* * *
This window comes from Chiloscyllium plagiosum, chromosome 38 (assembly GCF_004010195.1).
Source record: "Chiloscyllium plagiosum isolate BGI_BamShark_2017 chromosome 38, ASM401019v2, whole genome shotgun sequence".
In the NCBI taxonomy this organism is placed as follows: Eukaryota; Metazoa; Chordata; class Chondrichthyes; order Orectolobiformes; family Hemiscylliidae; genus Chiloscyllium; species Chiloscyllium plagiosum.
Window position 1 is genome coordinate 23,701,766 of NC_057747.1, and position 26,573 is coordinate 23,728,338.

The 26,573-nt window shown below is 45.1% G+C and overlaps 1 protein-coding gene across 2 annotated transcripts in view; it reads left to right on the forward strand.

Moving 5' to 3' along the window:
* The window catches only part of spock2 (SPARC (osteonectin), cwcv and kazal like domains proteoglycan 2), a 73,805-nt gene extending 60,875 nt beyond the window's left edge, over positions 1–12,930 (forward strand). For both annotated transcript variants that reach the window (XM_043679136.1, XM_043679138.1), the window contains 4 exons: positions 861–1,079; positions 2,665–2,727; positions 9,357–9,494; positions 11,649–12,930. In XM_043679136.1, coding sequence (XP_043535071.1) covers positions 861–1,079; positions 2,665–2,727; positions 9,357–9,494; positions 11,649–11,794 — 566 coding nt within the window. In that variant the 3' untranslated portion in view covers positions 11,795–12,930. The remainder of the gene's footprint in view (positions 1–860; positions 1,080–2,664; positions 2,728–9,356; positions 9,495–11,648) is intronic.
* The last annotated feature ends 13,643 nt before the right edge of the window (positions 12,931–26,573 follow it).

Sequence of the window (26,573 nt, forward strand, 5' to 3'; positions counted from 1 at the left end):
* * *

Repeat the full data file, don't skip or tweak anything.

This window comes from Chiloscyllium plagiosum, chromosome 38 (assembly GCF_004010195.1).
Source record: "Chiloscyllium plagiosum isolate BGI_BamShark_2017 chromosome 38, ASM401019v2, whole genome shotgun sequence".
In the NCBI taxonomy this organism is placed as follows: Eukaryota; Metazoa; Chordata; class Chondrichthyes; order Orectolobiformes; family Hemiscylliidae; genus Chiloscyllium; species Chiloscyllium plagiosum.
Window position 1 is genome coordinate 23,701,766 of NC_057747.1, and position 26,573 is coordinate 23,728,338.

The 26,573-nt window shown below is 45.1% G+C and overlaps 1 protein-coding gene across 2 annotated transcripts in view; it reads left to right on the forward strand.

Moving 5' to 3' along the window:
* The window catches only part of spock2 (SPARC (osteonectin), cwcv and kazal like domains proteoglycan 2), a 73,805-nt gene extending 60,875 nt beyond the window's left edge, over positions 1–12,930 (forward strand). For both annotated transcript variants that reach the window (XM_043679136.1, XM_043679138.1), the window contains 4 exons: positions 861–1,079; positions 2,665–2,727; positions 9,357–9,494; positions 11,649–12,930. In XM_043679136.1, coding sequence (XP_043535071.1) covers positions 861–1,079; positions 2,665–2,727; positions 9,357–9,494; positions 11,649–11,794 — 566 coding nt within the window. In that variant the 3' untranslated portion in view covers positions 11,795–12,930. The remainder of the gene's footprint in view (positions 1–860; positions 1,080–2,664; positions 2,728–9,356; positions 9,495–11,648) is intronic.
* The last annotated feature ends 13,643 nt before the right edge of the window (positions 12,931–26,573 follow it).

Sequence of the window (26,573 nt, forward strand, 5' to 3'; positions counted from 1 at the left end):